Why A Lot Things That Taste Bad Are Good For You

October 12, 2011

I bet you always had the suspicion that there was some correlation between bad tasting food and its health benefits.
As far as I’m concerned every time I make myself a green juice I get more than a mere suspicion: it has to be good for me otherwise why all the pain of drinking this gross tasting stuff?
And what about broccoli? I eat them everyday and I’m accustomed to the taste but I cannot say that I find them to be the better tasting food on the planet. But as they are one of the most healthy food on the planet I just go for it thinking that it’s totally worth to sacrifice the taste for the health.
Not to mention Brussel Sprouts...my food nightmare.
So the suspicion that there must be a correlation between bad taste and healthy benefits of food grew in me to a point of almost certainty.
And, I WAS RIGHT ALL ALONG! In fact, a recent study conducted by a team of researches of the University of Washington confirmed that since the phytonutrients (that have been long associated with cancer prevention and other health benefits) have a bitter, acid or astringent taste the food industry has worked over the decades to remove them.

"Many people don't like to eat vegetables, and the feeling is mutual," Dr. Adam Drewnowski, director of the University of Washington Nutritional Sciences Program said in an interview to the Science Daily. "Plants protect themselves against being eaten by secreting natural pesticides and other bitter-tasting toxins. In small amounts, the phenols, flavnoids, isoflavones and other chemicals are proving to be good for us.

A dislike of these flavors has been ingrained in most people by nature. Humans have long associated bitter or sour flavors with spoiled or poisonous food.
That is why food manufacturers routinely remove these compounds from plant foods through selective breeding and a variety of debittering processes.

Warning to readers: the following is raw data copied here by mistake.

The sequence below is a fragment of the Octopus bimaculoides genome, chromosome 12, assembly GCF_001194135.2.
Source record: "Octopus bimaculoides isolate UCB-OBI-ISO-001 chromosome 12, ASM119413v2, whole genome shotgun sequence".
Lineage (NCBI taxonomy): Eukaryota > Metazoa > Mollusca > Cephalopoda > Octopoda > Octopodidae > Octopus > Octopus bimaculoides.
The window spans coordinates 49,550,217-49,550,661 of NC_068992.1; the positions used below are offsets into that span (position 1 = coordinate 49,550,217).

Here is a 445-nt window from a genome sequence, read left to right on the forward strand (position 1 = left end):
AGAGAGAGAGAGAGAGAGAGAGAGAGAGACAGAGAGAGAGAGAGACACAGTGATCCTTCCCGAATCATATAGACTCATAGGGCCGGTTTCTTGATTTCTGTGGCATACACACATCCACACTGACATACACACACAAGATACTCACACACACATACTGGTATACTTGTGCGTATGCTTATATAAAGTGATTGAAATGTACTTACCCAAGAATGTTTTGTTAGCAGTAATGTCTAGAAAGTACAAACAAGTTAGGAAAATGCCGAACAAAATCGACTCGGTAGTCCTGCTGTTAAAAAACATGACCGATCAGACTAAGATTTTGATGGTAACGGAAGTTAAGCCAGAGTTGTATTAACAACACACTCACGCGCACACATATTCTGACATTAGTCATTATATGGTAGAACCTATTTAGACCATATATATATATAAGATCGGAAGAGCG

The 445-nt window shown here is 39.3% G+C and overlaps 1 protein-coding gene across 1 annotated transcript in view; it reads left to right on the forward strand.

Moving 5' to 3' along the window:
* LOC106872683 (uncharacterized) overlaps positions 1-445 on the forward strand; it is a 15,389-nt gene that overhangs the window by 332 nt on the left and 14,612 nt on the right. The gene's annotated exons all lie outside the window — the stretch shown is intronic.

The fact that the amount of bitter plant compounds in the current American diet is so small is a reflection of the achievements of the agricultural industry. Debittering foods, either chemically during processing, or by breeding bitterness out of such things as broccoli and zucchini, has been a focal point of the industry for decades.” Dr. Drewnowski said.
Bottom line is that we are no longer accustomed to those tastes and we have settled for smoother ones.

So how to get back on the right track? Using some of the secret that modern gastronomy thought us: by seasoning bitter vegetables with olive oil and spices you can achieve to cover up the bitterness of without renouncing to the health benefits.
I, for instance, season steamed broccoli with black pepper and olive oil and by doing so I manage to cover almost all of the bitter taste.
When I make my raw kale salad I always add some avocado to get a smoother the taste.

My advice is to try different flavor combinations until you find the one that you can enjoy (or else do it for the sake of your health!)

The Iron You


  1. Sacrifice some taste for health...that's something that everybody can do!


  2. Beautiful pics! Makes the broccoli look a heck of a lot more appetizing!

  3. Great thoughts!I didnt realize there are people like me out there)

  4. Each of these foods have healthy benefits for the body. You just need to sacrifice the taste a bit.

  5. We can achieve the flavors that will suite your taste by adding right amount of herbs and spices. I ate a lot of vegetables salads in different restaurants in Norwich which captured my taste buds.

  6. This also goes vise versa in which most good tasting foods are bad for the body.


  7. You need a chili sauce in your life to wake you up. It is so hot that it would trigger your alarm and get you back to your right track.